Yoga guru and former beauty editor Lili Barbery honors wellness in Paris.
Born in Orleans, France, Lili Barbery-Coulon moved to Paris as a teenager, where she quickly settled into the iconic city’s chic surrounds. Pursuing a career as a journalist, covering beauty segement at Vogue France and M Le Magazine at Le Monde, Lili was able to stay at the forefront of wellness trends, but it was Kundalini yoga that spoke to her the loudest. Upon discovering it at the recommendation of a friend, she quickly found herself attending classes 3–4 times a week. Her passion led her to become a teacher, amassing a following of thousands of students who eagerly sign up to take her classes in Paris as well as virtually, through her online sessions. Now a full-time wellness practitioner, Lili has also authored two books: Pimp my Breakfast a cookbook for breakfast recipes, and La Réconciliation about finding her personal voice and her journey from journalist to yoga teacher. In November 2021, she published a deck of cards illustrated by her husband Bastien Coulon: L'Oracle des Mantras.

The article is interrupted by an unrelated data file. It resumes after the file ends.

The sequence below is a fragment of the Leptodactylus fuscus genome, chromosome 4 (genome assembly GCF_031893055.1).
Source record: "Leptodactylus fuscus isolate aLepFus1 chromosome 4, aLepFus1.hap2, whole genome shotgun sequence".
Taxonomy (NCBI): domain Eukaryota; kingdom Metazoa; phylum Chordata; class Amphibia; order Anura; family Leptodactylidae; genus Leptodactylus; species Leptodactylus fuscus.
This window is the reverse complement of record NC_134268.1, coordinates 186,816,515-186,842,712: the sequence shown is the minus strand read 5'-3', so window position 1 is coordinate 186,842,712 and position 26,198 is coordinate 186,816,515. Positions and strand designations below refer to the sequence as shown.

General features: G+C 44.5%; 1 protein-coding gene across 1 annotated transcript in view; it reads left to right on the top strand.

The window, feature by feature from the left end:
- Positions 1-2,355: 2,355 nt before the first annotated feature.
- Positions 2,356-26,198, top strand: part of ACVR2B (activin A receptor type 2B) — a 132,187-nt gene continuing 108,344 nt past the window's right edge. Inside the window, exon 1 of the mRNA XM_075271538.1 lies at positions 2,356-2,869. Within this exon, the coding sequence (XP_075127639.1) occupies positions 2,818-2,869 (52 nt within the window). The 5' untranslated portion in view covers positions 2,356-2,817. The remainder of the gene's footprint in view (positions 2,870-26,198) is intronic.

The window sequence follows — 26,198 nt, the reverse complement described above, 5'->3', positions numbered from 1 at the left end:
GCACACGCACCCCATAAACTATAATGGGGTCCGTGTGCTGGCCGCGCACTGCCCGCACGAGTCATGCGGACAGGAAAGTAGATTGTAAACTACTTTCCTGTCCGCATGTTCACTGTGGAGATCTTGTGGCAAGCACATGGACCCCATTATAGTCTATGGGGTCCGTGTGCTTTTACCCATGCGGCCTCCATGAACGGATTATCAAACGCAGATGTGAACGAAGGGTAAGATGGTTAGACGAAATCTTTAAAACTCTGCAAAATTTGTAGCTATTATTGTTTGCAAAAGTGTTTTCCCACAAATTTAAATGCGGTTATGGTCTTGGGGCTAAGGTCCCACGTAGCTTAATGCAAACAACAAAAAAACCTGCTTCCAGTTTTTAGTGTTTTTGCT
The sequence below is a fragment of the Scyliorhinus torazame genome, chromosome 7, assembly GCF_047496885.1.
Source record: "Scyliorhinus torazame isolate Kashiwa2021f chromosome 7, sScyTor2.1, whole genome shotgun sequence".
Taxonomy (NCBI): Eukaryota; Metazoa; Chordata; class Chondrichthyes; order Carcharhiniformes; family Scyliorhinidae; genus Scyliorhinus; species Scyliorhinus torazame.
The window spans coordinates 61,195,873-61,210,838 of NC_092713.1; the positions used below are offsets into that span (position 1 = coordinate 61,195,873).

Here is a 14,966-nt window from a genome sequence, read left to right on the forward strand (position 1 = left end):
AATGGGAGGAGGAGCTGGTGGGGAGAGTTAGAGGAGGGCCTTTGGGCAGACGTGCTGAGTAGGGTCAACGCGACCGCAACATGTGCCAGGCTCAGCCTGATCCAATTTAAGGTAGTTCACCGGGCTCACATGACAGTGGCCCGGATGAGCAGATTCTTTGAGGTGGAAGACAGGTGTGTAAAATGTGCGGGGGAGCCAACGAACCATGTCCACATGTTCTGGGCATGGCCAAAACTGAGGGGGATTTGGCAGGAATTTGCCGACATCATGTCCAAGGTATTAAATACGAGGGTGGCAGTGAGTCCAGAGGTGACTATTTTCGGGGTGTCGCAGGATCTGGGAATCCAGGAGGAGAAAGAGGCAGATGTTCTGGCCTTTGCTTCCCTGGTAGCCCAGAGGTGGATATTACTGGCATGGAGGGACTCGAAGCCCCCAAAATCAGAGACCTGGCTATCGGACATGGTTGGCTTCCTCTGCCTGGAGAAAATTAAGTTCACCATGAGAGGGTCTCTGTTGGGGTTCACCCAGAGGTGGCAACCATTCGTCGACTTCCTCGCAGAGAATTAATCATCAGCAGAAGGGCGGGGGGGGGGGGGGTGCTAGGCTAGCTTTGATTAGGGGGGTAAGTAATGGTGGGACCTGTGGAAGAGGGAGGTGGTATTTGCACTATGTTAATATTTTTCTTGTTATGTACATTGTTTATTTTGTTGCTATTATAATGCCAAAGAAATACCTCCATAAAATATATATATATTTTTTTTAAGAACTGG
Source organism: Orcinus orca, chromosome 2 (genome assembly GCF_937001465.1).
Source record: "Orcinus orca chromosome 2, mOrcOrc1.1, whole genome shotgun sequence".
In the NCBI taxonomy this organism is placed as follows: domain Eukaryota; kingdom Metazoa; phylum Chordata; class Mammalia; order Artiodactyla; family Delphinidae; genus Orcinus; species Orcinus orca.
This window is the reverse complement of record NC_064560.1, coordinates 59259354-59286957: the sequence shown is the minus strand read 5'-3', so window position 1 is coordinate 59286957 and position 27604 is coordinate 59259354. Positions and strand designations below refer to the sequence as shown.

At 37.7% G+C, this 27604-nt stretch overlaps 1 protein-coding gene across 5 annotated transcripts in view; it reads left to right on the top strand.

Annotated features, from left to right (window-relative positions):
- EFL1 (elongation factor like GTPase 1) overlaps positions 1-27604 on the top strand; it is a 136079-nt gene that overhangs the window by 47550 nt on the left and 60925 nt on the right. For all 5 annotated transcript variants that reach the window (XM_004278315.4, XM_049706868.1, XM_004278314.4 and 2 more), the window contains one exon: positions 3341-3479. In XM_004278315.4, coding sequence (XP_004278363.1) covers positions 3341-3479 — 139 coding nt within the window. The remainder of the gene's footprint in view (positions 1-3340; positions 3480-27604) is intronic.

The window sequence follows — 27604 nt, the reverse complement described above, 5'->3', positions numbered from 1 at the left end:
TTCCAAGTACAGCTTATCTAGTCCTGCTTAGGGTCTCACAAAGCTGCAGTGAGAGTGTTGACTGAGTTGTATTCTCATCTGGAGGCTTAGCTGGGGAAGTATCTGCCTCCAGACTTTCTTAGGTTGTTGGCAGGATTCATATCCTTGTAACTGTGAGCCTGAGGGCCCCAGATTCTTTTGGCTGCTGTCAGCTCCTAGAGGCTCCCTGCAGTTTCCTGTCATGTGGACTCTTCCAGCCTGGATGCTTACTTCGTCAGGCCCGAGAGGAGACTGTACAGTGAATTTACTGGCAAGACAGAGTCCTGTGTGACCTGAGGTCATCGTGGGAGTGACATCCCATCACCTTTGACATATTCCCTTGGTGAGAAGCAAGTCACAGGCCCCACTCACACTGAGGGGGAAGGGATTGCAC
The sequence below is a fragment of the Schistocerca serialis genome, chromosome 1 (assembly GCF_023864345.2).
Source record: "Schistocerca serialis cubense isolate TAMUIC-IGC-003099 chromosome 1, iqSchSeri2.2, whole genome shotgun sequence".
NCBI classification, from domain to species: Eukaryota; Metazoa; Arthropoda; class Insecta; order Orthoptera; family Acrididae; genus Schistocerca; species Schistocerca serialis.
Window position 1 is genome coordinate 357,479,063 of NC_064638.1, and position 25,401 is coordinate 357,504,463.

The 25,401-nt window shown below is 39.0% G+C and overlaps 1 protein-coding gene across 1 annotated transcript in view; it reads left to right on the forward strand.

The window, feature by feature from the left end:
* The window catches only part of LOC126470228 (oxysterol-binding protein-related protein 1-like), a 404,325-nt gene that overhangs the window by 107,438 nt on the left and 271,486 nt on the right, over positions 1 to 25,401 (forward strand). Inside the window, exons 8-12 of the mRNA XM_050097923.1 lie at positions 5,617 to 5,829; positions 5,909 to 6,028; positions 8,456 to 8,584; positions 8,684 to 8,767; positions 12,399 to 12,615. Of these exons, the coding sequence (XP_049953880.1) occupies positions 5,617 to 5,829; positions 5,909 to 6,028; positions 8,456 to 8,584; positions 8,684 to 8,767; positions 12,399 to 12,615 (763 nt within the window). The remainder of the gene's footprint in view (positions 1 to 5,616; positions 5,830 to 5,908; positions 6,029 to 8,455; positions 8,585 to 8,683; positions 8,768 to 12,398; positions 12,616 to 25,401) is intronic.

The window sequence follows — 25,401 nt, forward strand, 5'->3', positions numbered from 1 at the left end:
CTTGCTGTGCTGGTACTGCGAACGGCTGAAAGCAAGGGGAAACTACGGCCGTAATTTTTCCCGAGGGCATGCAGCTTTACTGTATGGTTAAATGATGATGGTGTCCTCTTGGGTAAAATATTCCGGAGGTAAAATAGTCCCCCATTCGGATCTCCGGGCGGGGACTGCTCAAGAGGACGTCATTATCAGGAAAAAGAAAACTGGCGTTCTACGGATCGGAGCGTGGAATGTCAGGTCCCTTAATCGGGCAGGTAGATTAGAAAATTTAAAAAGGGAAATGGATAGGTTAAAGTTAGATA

Toinette Laquière is my go-to when I need to physically relax and unwind. From the decoration of her massage room to the treatments themselves, everything is designed to make you feel calm and destressed.
There aren’t that many places where you can get great healthy food to go, but La Guinguette d’Angèle is one of them. A guinguette is a place you can go and have fun and party, so the name is a play on words. The owner/chef is a good friend of mine and has made vegetarian, vegan, and gluten-free menus very sexy. The food is always healthy but never boring, and while it’s mostly a to-go spot, there are a few tables to sit out front if you’re not in a rush.
The Sacred Heart (Sacré-Cœur Basilica) is one of my favorite churches in Paris and is located at the top of the city. It can be packed with tourists during the day, but mornings there are lovely as well.
Astier de Villatte has a store in the 6th. They’re known for their incense and for their 19th-century-style ceramics made in Paris by a local Tibetan community. I collect them myself and treasure each piece.
Since 1904, the Herboristerie du Palais Royal has been a one-stop destination for more than 4,500 dietary and organic products like essential oils, food supplements, cosmetics, and herbal teas. The herboristerie is my favorite shop to buy infusions and medicinal herbs, many of which are uniquely French.
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